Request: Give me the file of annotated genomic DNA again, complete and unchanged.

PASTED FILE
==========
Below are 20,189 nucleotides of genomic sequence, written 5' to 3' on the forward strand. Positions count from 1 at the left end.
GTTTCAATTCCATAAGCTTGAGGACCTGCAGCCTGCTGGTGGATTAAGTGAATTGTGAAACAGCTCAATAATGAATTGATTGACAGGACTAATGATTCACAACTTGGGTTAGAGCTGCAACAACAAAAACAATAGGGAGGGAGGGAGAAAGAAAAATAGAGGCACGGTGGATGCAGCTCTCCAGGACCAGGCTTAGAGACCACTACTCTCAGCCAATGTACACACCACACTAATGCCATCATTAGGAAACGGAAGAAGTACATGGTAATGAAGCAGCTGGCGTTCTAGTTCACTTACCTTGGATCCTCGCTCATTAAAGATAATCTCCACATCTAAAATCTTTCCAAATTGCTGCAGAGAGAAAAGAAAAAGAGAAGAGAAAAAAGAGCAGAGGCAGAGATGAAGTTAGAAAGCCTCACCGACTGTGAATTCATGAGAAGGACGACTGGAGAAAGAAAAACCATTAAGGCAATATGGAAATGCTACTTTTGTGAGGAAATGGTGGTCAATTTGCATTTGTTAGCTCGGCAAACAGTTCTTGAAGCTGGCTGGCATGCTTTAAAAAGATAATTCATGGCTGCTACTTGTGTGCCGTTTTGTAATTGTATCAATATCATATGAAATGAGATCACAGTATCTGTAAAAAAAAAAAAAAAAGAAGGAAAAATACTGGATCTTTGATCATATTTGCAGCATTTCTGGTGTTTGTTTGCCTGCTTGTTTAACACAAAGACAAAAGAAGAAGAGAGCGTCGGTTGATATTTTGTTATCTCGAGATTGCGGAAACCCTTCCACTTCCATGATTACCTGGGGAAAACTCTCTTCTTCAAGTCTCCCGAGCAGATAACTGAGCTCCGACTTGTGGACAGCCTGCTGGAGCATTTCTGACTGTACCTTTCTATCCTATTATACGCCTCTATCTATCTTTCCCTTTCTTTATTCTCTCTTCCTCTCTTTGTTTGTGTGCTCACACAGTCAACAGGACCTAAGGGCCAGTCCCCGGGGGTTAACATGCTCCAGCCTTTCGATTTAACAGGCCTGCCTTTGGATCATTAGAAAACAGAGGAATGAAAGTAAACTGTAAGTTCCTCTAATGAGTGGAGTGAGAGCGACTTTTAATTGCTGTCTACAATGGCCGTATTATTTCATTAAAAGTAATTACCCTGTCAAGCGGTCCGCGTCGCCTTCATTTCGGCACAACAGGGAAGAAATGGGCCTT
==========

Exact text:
Below are 20,189 nucleotides of genomic sequence, written 5' to 3' on the forward strand. Positions count from 1 at the left end.
GTTTCAATTCCATAAGCTTGAGGACCTGCAGCCTGCTGGTGGATTAAGTGAATTGTGAAACAGCTCAATAATGAATTGATTGACAGGACTAATGATTCACAACTTGGGTTAGAGCTGCAACAACAAAAACAATAGGGAGGGAGGGAGAAAGAAAAATAGAGGCACGGTGGATGCAGCTCTCCAGGACCAGGCTTAGAGACCACTACTCTCAGCCAATGTACACACCACACTAATGCCATCATTAGGAAACGGAAGAAGTACATGGTAATGAAGCAGCTGGCGTTCTAGTTCACTTACCTTGGATCCTCGCTCATTAAAGATAATCTCCACATCTAAAATCTTTCCAAATTGCTGCAGAGAGAAAAGAAAAAGAGAAGAGAAAAAAGAGCAGAGGCAGAGATGAAGTTAGAAAGCCTCACCGACTGTGAATTCATGAGAAGGACGACTGGAGAAAGAAAAACCATTAAGGCAATATGGAAATGCTACTTTTGTGAGGAAATGGTGGTCAATTTGCATTTGTTAGCTCGGCAAACAGTTCTTGAAGCTGGCTGGCATGCTTTAAAAAGATAATTCATGGCTGCTACTTGTGTGCCGTTTTGTAATTGTATCAATATCATATGAAATGAGATCACAGTATCTGTAAAAAAAAAAAAAAAAGAAGGAAAAATACTGGATCTTTGATCATATTTGCAGCATTTCTGGTGTTTGTTTGCCTGCTTGTTTAACACAAAGACAAAAGAAGAAGAGAGCGTCGGTTGATATTTTGTTATCTCGAGATTGCGGAAACCCTTCCACTTCCATGATTACCTGGGGAAAACTCTCTTCTTCAAGTCTCCCGAGCAGATAACTGAGCTCCGACTTGTGGACAGCCTGCTGGAGCATTTCTGACTGTACCTTTCTATCCTATTATACGCCTCTATCTATCTTTCCCTTTCTTTATTCTCTCTTCCTCTCTTTGTTTGTGTGCTCACACAGTCAACAGGACCTAAGGGCCAGTCCCCGGGGGTTAACATGCTCCAGCCTTTCGATTTAACAGGCCTGCCTTTGGATCATTAGAAAACAGAGGAATGAAAGTAAACTGTAAGTTCCTCTAATGAGTGGAGTGAGAGCGACTTTTAATTGCTGTCTACAATGGCCGTATTATTTCATTAAAAGTAATTACCCTGTCAAGCGGTCCGCGTCGCCTTCATTTCGGCACAACAGGGAAGAAATGGGCCTT